Paramount may be selling slapstick and impudent sass in trailers and TV spots, but “Last Holiday” is most successful when it is engaging, not uproarious. Glossy amusement is an updated remake of a well-regarded 1950 Brit comedy-drama starring Alec Guinness, improbably retrofitted as a star vehicle for Queen Latifah. Lead’s appealing performance and overall feel-good vibe could attract diverse demographics and generate strong word of mouth during a potentially leggy theatrical run.
Original pic (scripted by J.B. Priestley) cast Guinness as George Bird, a mousy salesman who doesn’t begin to enjoy life until he’s told he has just a few weeks to live. Diagnosed with a fatal illness, he impulsively opts to spend his life’s savings on a “last holiday” at an expensive resort where he’s mistaken for a wealthy wheeler-dealer. As he savors the unfamiliar pleasure of being treated with respect and attentiveness, Bird gradually discovers that he’s a much more interesting and adventurous fellow than he ever suspected.
Scripters Jeffrey Price and Peter S. Seaman recycle many of the same plot elements in their scenario for the Americanized remake. Georgia Bird (Latifah) is an introverted sales clerk in the cookware department of an upscale New Orleans department store. She dreams of being a successful chef, although she never even allows herself to sample to exquisite cuisine she prepares in her kitchen at home. (She’s a chronic weight watcher who’s stifled her appetite for fine food — and, presumably, for life itself.) And she pines for a handsome co-worker (another amiable romantic turn by LL Cool J), who she’s too shy to actually romance.
Much like her semi-namesake in the original pic, Georgia radically re-prioritizes when she gets seriously bad news from her doctor. (Julia Lashae is fleetingly funny as a nastily caricatured HMO administrator.) Determined to enjoy every minute of her final weeks, she books a flight to Karlovy Vary, where she hopes to meet the legendary chef Didier (Gerard Depardieu) and pamper herself at a luxurious ski resort.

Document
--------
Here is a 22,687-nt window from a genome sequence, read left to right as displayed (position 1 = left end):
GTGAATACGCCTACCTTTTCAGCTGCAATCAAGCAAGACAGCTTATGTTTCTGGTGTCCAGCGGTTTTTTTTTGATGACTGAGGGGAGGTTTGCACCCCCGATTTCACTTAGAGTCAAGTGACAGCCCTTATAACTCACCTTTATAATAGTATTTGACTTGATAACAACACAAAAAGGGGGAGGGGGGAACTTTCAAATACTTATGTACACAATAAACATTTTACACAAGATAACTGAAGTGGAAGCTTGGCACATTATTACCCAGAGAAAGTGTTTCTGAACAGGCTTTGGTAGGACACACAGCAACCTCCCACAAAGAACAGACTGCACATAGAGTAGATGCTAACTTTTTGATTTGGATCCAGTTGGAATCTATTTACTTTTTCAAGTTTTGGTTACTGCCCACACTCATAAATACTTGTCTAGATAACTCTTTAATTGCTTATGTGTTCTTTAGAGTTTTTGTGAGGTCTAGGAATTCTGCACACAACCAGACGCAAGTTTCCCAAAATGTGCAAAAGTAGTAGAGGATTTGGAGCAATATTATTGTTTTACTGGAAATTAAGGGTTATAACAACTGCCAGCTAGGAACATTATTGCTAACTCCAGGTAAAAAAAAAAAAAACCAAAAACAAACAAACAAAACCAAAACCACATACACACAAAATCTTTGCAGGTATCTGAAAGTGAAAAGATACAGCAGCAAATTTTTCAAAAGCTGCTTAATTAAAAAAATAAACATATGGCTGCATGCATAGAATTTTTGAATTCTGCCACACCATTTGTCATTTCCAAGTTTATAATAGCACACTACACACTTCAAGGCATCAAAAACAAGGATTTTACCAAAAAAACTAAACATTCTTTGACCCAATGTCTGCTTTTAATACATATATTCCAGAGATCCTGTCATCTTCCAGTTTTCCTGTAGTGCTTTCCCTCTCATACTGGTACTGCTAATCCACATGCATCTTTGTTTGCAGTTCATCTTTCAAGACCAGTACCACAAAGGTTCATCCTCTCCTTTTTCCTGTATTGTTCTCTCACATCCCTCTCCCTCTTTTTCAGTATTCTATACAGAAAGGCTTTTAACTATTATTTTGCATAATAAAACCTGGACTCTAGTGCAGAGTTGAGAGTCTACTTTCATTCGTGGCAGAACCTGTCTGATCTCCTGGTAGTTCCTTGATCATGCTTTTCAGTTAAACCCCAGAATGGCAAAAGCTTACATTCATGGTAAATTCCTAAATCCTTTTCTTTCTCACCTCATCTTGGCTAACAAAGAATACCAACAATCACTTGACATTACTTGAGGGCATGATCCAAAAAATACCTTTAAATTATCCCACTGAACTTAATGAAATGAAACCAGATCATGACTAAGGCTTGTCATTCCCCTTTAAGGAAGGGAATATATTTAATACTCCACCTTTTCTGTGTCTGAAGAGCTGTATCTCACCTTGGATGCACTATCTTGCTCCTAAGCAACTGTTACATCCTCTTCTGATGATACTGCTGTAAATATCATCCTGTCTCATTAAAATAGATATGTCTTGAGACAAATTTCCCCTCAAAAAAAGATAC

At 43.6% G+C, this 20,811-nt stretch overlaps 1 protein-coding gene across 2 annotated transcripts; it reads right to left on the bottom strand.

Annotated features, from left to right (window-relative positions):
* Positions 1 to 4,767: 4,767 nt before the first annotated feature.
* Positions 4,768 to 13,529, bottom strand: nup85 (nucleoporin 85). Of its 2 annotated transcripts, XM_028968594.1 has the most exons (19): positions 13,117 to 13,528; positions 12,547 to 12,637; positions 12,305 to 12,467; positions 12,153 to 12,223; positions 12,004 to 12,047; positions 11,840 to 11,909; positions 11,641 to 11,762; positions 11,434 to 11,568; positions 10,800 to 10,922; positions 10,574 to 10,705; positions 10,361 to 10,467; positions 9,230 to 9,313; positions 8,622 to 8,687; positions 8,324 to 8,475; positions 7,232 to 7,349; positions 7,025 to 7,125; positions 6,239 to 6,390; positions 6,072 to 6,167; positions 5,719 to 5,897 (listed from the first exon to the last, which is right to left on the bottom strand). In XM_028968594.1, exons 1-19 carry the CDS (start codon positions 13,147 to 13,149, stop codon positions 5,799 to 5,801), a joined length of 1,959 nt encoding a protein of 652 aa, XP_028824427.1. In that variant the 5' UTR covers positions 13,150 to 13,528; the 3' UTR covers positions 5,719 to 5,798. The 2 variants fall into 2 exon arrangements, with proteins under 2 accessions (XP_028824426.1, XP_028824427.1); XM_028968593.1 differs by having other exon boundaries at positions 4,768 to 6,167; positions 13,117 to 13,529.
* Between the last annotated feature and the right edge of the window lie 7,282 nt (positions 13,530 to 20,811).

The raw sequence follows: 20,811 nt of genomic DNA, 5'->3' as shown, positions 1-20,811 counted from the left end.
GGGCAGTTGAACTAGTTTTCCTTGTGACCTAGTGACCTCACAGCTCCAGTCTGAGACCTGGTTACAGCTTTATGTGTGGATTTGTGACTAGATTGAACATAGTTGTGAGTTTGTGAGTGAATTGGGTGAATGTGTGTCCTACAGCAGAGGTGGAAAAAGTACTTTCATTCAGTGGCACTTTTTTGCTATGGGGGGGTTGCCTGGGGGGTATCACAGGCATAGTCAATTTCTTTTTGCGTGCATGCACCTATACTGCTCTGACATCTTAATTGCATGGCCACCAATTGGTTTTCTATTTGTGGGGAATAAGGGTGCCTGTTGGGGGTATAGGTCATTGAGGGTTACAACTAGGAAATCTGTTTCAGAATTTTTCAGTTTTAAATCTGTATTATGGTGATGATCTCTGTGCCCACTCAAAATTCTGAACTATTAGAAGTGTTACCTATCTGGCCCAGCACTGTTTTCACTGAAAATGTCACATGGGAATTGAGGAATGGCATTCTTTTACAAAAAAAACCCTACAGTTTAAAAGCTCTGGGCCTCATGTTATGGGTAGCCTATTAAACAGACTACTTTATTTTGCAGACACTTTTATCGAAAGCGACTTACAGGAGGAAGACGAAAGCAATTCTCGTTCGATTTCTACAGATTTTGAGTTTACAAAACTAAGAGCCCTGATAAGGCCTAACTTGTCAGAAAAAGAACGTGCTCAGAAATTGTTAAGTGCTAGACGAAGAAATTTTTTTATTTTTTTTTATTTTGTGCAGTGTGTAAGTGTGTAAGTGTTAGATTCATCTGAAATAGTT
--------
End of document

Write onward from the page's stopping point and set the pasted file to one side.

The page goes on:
Latifah deftly mutes her trademark verve in the opening reel of “Last Holiday,” so that she’s surprisingly credible as a woman too uptight and inhibited to even raise her voice in a church choir. (An elaborate production number during a Sunday service indicates that, down the road, pic might easily be transformed into a stage musical.)
As Georgia gradually blossoms in her new environment, director Wayne Wang encourages his leading lady to reveal more familiar aspects of her on-screen persona. Latifah effortlessly dominates every scene as Georgia hobnobs with vacationing congressmen (Giancarlo Esposito, Michael Nouri), admires the kitchen magic of a bemused chef Didier, and advises the under-appreciated mistress (Alicia Witt) of a snide retail tycoon (Timothy Hutton), who just happens to own the department store where Georgia worked in New Orleans.
Despite the undeniable appeal of pic’s underlying “Live for today!” theme, “Last Holiday” takes a bit too long to cover familiar territory en route to a predictable destination. (It’s not at all surprising that the remake eschews Priestley’s audacious ending.) Some of the more elaborate funny business is, at best, uneven. A frenetic ski-and-snowboard race down a steep hillside goes on too long and relies too heavily on unconvincing stunt doubles.
Even so, Latifah ensures that “Last Holiday” is often very charming and never less than pleasant. She and Depardieu establish a mildly flirtatious give-and-take that is quite delightful — so much so, in fact, that you may wish their characters had gotten even closer. Among the other supporting players, Witt, Ranjit Chowdhry (as Georgia’s doctor) and Susan Kellermann (as a snooty hotel employee) are stand-outs.
Sequences filmed on location in New Orleans prior to the devastation of Hurricane Katrina may bring a sense of melancholy nostalgia to some viewers. In the same vein, a scene in which Georgia chides a Louisiana senator for not paying enough attention to “community re-development” may have an impact that the filmmakers could not have predicted.
Tech credits are mostly impressive, though lensing occasionally is unaccountably drab.